All states in the United States are bound by federal employment regulations, but each state can also develop its own labor laws to supplement federal code. Alaska has its own labor laws that add protections for its employed residents.
How Does Alaska Define Part-Time vs. Full-Time?
The Wage and Hour Administration in Alaska does not define what constitutes full-time work or part-time work. The rights and laws apply to all workers in Alaska regardless of if they are full time or part time workers as considered by their employers. Employers make the decisions and distinctions about who is full-time and who is part-time based on internal policies. Employers may only offer certain benefits to full-time employees. It is up to the employee to research these policies and be aware of them.
What Is the Minimum Wage in Alaska?
Alaska’s minimum wage is $9.80 per hour in 2017. This is the state minimum wage regardless of how many employees work for the company. It is higher than the federal minimum wage and higher than many state’s minimum wage rates as well.
Alaska’s overtime laws must comply with the Fair Labor Standard Act (FLSA), which state that any employee that works more than 40 hours in a week must be paid time and a half for the excess hours. Time and a half is defined as 1.5 times the worker’s regular hourly wage. Alaska also requires workers to get overtime for any hours that exceed 8 hours in a single day.
The labor laws in Alaska do state that employers can require overtime from workers. Some positions are exempt from overtime, however, such as managerial positions. Contract workers also are not considered for overtime pay.
Health benefits are required to be offered to certain employees under the Affordable Care Act (ACA). Alaska employers with 50 or more employees must offer health insurance to the majority of their full-time employees or risk paying a penalty fee. Individual employers determine who is eligible for benefits, and this may be based on whether the employee is part time or full time.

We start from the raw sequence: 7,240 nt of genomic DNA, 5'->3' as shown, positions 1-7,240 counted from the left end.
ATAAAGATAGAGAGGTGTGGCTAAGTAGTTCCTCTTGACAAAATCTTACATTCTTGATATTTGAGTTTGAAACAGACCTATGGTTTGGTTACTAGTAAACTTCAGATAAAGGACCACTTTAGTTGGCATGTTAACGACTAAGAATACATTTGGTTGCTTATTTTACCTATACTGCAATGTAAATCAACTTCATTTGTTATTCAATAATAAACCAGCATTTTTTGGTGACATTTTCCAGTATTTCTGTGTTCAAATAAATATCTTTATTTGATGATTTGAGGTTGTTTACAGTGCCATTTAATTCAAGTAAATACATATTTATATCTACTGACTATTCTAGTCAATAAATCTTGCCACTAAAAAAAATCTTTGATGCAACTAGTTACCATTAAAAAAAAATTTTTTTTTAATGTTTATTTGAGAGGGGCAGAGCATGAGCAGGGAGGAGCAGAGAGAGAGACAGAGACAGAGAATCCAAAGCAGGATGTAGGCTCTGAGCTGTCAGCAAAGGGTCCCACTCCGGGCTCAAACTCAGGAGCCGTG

People who live and work in Alaska are covered by the regulations of the federal Equal Opportunity Employment Commission (EEOC). If they are unfairly or illegally discriminated against because of personal characteristics such as race, ethnicity, gender, religion, or nationality, they can file a claim with the EEOC to be investigated. That claim may result in a lawsuit at the EEOC’s discretion. If it does not, the individual can file their own suit once they have exhausted all their administrative remedies.
The Alaska Human Rights Commission has added marital status as a personal characteristic. It is illegal to discriminate against an Alaskan worker because of marital status.
The Family Medical Leave Act (FMLA) is a federal regulation that Alaska employers must adhere to in relation to time off work for sick employees. In addition to time off granted through the FMLA, other federal laws and Alaska state laws also require employers to give time off for jury duty, voting, and military leave.
Where Can I Find a Local Employment Lawyer to Help Me?
If you have a legal issue involving labor laws, contact an Alaska employment lawyer right away. Skilled Alaska labor lawyers can answer all your questions about employment issues in that state.